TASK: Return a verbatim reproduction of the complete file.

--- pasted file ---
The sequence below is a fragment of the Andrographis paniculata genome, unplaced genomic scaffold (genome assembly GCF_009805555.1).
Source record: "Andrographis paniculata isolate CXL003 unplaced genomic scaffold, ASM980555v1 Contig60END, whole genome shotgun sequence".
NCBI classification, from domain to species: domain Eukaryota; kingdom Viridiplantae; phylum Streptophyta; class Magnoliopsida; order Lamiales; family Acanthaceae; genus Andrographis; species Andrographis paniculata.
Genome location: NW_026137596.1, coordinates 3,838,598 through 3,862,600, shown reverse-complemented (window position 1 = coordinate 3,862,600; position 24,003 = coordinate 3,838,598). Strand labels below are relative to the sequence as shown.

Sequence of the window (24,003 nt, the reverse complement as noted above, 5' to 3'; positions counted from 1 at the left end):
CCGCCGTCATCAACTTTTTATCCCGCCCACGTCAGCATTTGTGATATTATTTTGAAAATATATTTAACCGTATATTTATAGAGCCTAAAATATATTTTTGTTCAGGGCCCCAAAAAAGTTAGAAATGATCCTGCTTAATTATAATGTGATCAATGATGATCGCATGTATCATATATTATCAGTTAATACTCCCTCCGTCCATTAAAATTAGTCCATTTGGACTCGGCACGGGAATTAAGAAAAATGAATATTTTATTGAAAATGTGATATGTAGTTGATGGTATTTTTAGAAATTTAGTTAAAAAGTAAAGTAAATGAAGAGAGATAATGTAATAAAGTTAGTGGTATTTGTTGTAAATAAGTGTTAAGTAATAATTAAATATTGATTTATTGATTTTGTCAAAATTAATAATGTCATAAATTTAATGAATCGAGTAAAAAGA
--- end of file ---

The sequence below is a fragment of the Andrographis paniculata genome, unplaced genomic scaffold (genome assembly GCF_009805555.1).
Source record: "Andrographis paniculata isolate CXL003 unplaced genomic scaffold, ASM980555v1 Contig60END, whole genome shotgun sequence".
NCBI classification, from domain to species: domain Eukaryota; kingdom Viridiplantae; phylum Streptophyta; class Magnoliopsida; order Lamiales; family Acanthaceae; genus Andrographis; species Andrographis paniculata.
Genome location: NW_026137596.1, coordinates 3,838,598 through 3,862,600, shown reverse-complemented (window position 1 = coordinate 3,862,600; position 24,003 = coordinate 3,838,598). Strand labels below are relative to the sequence as shown.

Sequence of the window (24,003 nt, the reverse complement as noted above, 5' to 3'; positions counted from 1 at the left end):
CCGCCGTCATCAACTTTTTATCCCGCCCACGTCAGCATTTGTGATATTATTTTGAAAATATATTTAACCGTATATTTATAGAGCCTAAAATATATTTTTGTTCAGGGCCCCAAAAAAGTTAGAAATGATCCTGCTTAATTATAATGTGATCAATGATGATCGCATGTATCATATATTATCAGTTAATACTCCCTCCGTCCATTAAAATTAGTCCATTTGGACTCGGCACGGGAATTAAGAAAAATGAATATTTTATTGAAAATGTGATATGTAGTTGATGGTATTTTTAGAAATTTAGTTAAAAAGTAAAGTAAATGAAGAGAGATAATGTAATAAAGTTAGTGGTATTTGTTGTAAATAAGTGTTAAGTAATAATTAAATATTGATTTATTGATTTTGTCAAAATTAATAATGTCATAAATTTAATGAATCGAGTAAAAAGA